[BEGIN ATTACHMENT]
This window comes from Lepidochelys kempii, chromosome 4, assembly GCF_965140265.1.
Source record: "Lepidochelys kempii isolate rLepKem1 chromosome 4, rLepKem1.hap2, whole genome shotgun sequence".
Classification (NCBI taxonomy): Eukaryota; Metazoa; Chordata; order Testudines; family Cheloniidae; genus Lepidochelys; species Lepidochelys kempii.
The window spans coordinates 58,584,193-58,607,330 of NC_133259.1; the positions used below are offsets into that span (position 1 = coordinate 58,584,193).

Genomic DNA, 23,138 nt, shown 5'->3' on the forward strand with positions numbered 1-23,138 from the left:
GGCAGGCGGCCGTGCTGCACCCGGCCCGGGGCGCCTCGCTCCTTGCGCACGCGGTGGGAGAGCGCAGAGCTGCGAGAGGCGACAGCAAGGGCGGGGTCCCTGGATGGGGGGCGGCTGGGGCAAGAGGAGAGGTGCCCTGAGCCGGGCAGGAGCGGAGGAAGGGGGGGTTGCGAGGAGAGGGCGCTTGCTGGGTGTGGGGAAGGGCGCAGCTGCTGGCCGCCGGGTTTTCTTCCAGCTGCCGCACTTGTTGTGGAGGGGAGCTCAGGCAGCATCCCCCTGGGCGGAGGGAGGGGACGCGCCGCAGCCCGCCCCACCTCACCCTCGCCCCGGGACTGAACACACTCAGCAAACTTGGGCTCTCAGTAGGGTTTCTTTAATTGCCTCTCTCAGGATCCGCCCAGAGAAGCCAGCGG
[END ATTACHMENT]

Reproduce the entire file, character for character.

This window comes from Lepidochelys kempii, chromosome 4, assembly GCF_965140265.1.
Source record: "Lepidochelys kempii isolate rLepKem1 chromosome 4, rLepKem1.hap2, whole genome shotgun sequence".
Classification (NCBI taxonomy): Eukaryota; Metazoa; Chordata; order Testudines; family Cheloniidae; genus Lepidochelys; species Lepidochelys kempii.
The window spans coordinates 58,584,193-58,607,330 of NC_133259.1; the positions used below are offsets into that span (position 1 = coordinate 58,584,193).

Genomic DNA, 23,138 nt, shown 5'->3' on the forward strand with positions numbered 1-23,138 from the left:
GGCAGGCGGCCGTGCTGCACCCGGCCCGGGGCGCCTCGCTCCTTGCGCACGCGGTGGGAGAGCGCAGAGCTGCGAGAGGCGACAGCAAGGGCGGGGTCCCTGGATGGGGGGCGGCTGGGGCAAGAGGAGAGGTGCCCTGAGCCGGGCAGGAGCGGAGGAAGGGGGGGTTGCGAGGAGAGGGCGCTTGCTGGGTGTGGGGAAGGGCGCAGCTGCTGGCCGCCGGGTTTTCTTCCAGCTGCCGCACTTGTTGTGGAGGGGAGCTCAGGCAGCATCCCCCTGGGCGGAGGGAGGGGACGCGCCGCAGCCCGCCCCACCTCACCCTCGCCCCGGGACTGAACACACTCAGCAAACTTGGGCTCTCAGTAGGGTTTCTTTAATTGCCTCTCTCAGGATCCGCCCAGAGAAGCCAGCGG